Keywords: Progressive Taxation, Nominal Wage Rigidity, Automatic Stabilizer, Business Cycles
    JEL: E12 E32 E62
    Date: 2019–02
  10. By: Calin Arcalean
    Abstract: I develop a political economy theory of dynamic fiscal competition via public spending and debt. With internationally mobile capital, strategic policies generate two cross-border externalities that voters in each country fail to internalize: (1) an increase in public spending that bolsters capital accumulation but also (2) a race to the top in public debt which crowds out capital. The relative size of these two externalities varies with the number of financially integrated countries and interacts with the domestic political conflict between young and old voters. Despite residence based taxation, capital tax rates are lower under strategic policies than under coordination. Furthermore, they may decline with financial integration. Strategic policies lead to lower long run output and welfare relative to coordination but are preferred by subse-quent generations of voters if the number of financially integrated countries is low or the political weight of the young is high.
    Keywords: political economy, public spending, public debt, economic integration
    JEL: H20 H40 H60
    Date: 2019
  11. By: William Gbohoui
    Abstract: This paper develops a dynamic general equilibrium model to assess the effects of temporary business tax cuts. First, the analysis extends the Ricardian equivalence result to an environment with production and establishes that a temporary tax cut financed by a future tax-increase has no real effect if the tax is lump-sum and capital markets are perfect. Second, it shows that in the presence of financing frictions which raise the cost of investment, the policy temporarily relaxes the financing constraint thereby reducing the marginal cost of investment. This direct effect implies positive marginal propensities to invest out of tax cuts. Third, when the tax is distortionary, the expectation of high future tax rates reduces the expected marginal return on investment mitigating the direct stimulative effects.
    Date: 2019–02–15
  12. By: Ivo Bischoff (University of Kassel); Simon Melch (University of Kassel); Eva Wolfschuetz (University of Kassel)
    Abstract: An increasing number of municipalities cooperates in the field of economic development. In this paper, we focus on a specific instrument in this field, namely the development of joint business parks. We apply a hazard model to data from West-German municipalities between 2000 and 2015. We find inter-local business parks to be more frequent among small municipalities and in constellations where suitable land is scarce. Our main focus rests on the role of tax competition. An analogy building on the literature on international tax coordination supports the hypothesis that inter-local business parks are more likely in regions where tax competition is intense. The evidence is affirmative: We find that the likelihood of inter-local business park formation to increase in the intensity of local tax competition.
    Keywords: Inter-local business parks, inter-municipal cooperation, tax competition, hazard model, Germany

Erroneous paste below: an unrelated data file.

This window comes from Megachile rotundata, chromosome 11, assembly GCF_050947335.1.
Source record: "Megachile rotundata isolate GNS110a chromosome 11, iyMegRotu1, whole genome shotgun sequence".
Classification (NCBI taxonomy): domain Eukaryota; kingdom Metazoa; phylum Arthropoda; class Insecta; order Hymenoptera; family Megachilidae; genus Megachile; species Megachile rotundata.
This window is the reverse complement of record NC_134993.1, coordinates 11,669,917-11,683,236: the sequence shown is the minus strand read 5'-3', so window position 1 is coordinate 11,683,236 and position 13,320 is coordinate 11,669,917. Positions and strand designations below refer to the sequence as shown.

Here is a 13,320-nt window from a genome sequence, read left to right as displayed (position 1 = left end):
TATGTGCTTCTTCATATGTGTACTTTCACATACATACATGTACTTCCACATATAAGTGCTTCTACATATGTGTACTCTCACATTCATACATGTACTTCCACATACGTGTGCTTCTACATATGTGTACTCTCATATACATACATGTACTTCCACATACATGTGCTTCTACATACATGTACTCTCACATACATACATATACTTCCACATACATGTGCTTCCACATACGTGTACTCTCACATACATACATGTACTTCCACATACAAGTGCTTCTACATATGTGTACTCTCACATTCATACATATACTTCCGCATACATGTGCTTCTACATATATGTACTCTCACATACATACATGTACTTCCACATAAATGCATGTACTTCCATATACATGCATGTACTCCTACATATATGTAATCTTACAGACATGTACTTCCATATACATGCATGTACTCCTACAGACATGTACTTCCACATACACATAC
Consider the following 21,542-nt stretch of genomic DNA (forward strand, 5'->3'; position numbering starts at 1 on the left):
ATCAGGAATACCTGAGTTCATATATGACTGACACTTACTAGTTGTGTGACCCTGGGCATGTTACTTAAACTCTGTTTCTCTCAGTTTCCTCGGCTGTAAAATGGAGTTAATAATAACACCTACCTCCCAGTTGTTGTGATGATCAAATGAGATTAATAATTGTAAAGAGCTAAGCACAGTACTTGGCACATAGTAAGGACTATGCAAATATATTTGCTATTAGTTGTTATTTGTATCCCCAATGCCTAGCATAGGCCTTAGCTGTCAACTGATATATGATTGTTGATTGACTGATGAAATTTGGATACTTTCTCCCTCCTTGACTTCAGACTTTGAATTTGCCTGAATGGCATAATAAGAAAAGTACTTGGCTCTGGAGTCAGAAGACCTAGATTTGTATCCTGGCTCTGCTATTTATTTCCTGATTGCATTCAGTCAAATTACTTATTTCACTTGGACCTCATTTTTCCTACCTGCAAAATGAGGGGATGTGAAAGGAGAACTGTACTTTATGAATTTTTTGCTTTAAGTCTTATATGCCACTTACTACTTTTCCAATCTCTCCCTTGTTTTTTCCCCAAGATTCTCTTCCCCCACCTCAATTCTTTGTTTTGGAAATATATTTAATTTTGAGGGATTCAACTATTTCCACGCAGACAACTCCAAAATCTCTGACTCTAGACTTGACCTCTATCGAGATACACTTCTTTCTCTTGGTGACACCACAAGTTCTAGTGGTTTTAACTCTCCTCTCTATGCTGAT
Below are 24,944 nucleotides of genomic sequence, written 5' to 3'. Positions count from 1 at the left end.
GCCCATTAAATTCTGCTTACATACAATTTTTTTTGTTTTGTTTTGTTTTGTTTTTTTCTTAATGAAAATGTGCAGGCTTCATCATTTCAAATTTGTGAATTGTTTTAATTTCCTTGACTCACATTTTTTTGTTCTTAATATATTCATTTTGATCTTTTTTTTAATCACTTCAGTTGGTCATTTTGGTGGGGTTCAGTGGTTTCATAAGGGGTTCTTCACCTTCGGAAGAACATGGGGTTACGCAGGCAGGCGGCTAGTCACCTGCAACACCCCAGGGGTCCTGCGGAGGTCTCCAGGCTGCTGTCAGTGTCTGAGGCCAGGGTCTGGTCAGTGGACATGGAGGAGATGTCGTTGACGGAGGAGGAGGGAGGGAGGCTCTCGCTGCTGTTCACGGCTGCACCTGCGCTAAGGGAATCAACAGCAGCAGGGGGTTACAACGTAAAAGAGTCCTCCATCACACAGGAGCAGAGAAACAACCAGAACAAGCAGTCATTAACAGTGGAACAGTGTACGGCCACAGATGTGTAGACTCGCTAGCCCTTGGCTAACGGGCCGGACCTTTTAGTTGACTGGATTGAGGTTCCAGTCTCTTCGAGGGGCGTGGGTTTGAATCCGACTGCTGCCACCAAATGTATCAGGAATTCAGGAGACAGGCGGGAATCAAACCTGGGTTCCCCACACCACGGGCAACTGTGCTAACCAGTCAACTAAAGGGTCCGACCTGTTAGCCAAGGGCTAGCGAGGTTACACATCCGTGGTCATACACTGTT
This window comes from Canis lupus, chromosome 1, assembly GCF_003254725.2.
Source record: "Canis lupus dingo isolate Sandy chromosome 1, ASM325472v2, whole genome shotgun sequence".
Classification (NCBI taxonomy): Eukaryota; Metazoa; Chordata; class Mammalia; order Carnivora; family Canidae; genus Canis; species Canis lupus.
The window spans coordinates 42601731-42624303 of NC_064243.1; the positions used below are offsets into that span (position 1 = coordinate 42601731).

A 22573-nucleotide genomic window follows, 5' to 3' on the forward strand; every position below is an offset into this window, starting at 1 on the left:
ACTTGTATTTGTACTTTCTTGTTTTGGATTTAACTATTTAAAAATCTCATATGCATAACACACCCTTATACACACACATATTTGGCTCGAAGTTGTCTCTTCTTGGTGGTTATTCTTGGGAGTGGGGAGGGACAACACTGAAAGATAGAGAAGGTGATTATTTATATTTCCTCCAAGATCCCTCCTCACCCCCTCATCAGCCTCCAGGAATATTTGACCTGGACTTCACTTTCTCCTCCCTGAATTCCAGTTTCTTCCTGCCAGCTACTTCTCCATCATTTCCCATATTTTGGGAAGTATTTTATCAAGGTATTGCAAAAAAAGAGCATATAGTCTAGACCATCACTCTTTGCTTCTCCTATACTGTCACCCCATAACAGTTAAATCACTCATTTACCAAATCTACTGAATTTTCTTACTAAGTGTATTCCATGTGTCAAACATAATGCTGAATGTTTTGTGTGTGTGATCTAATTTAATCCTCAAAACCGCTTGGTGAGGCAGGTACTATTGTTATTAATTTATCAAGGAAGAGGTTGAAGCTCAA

JEL: H77 H71 R58 R14
    Date: 2019
  13. By: Serhan Cevik; Jan Gottschalk; Eric Hutton; Laura Jaramillo; Pooja Karnane; Moussé Sow
    Abstract: Structural transformation has resulted in an increasing share of services in aggregate value-added in advanced and developing countries across the world. We analyze the impact of this shift into services on countries’ efficiency in collecting the value-added tax (VAT). The analysis is based on two alternative measures of VAT efficiency: (1) the VAT C-efficiency, using a broad panel of 134 countries over the period 1970-2014; and (2) the VAT gap using a more granular, proprietary dataset that draws on the results of IMF’s Revenue Administraion-Gap Analysis Program covering 24 countries over the period 2004-2016. We find that a higher share of services in aggregate value-added reduces the VAT efficiency, and that this adverse effect is mainly a result of a rise of non-tradable services, which in turn contributes to a narrowing of the VAT base.
    Date: 2019–02–15
  14. By: Laura Wheeler (The Center for State and Local Finance, Georgia State University, USA); Per Johnson (The Center for State and Local Finance, Georgia State University, USA)
    Abstract: Tax expenditures are provisions in the tax code that allow for special treatment of some properties or a certain type of expense when computing the tax liability. Policymakers use tax expenditures as incentives for economic development or to provide tax relief to taxpayers, among many other reasons. A local tax expenditure report improves fiscal transparency by allowing local governments and policymakers to better understand the localized revenue effects of these tax provisions and to consider them during the budget-making process. The aim of this “how to” document is to assist local governments who choose to prepare a tax expenditure report themselves by providing them the practical resources and example methods to begin the process. Therefore, this document gives a general overview and theoretical background for preparing a local tax expenditure report with specific and practical examples drawn from the preparation of a local tax expenditure report for Fulton County, Georgia.
    Date: 2019–02